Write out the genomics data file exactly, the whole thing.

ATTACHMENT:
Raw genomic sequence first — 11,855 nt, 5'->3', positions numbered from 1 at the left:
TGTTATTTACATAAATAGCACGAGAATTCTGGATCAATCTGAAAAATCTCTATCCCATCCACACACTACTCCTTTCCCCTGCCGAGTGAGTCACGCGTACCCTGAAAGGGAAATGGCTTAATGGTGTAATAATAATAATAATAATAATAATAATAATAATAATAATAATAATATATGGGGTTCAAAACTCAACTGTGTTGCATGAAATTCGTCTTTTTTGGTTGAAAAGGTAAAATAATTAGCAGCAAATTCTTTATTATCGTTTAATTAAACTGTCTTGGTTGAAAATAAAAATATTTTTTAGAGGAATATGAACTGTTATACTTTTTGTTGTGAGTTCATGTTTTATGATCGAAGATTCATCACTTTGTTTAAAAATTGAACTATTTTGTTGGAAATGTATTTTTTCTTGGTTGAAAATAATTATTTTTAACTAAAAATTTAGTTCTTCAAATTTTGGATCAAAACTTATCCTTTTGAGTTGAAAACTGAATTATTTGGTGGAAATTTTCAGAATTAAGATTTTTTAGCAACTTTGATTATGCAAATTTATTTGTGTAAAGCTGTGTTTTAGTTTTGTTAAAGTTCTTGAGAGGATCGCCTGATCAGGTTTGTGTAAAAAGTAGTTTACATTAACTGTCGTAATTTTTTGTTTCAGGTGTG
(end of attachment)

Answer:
Raw genomic sequence first — 11,855 nt, 5'->3', positions numbered from 1 at the left:
TGTTATTTACATAAATAGCACGAGAATTCTGGATCAATCTGAAAAATCTCTATCCCATCCACACACTACTCCTTTCCCCTGCCGAGTGAGTCACGCGTACCCTGAAAGGGAAATGGCTTAATGGTGTAATAATAATAATAATAATAATAATAATAATAATAATAATAATAATATATGGGGTTCAAAACTCAACTGTGTTGCATGAAATTCGTCTTTTTTGGTTGAAAAGGTAAAATAATTAGCAGCAAATTCTTTATTATCGTTTAATTAAACTGTCTTGGTTGAAAATAAAAATATTTTTTAGAGGAATATGAACTGTTATACTTTTTGTTGTGAGTTCATGTTTTATGATCGAAGATTCATCACTTTGTTTAAAAATTGAACTATTTTGTTGGAAATGTATTTTTTCTTGGTTGAAAATAATTATTTTTAACTAAAAATTTAGTTCTTCAAATTTTGGATCAAAACTTATCCTTTTGAGTTGAAAACTGAATTATTTGGTGGAAATTTTCAGAATTAAGATTTTTTAGCAACTTTGATTATGCAAATTTATTTGTGTAAAGCTGTGTTTTAGTTTTGTTAAAGTTCTTGAGAGGATCGCCTGATCAGGTTTGTGTAAAAAGTAGTTTACATTAACTGTCGTAATTTTTTGTTTCAGGTGTG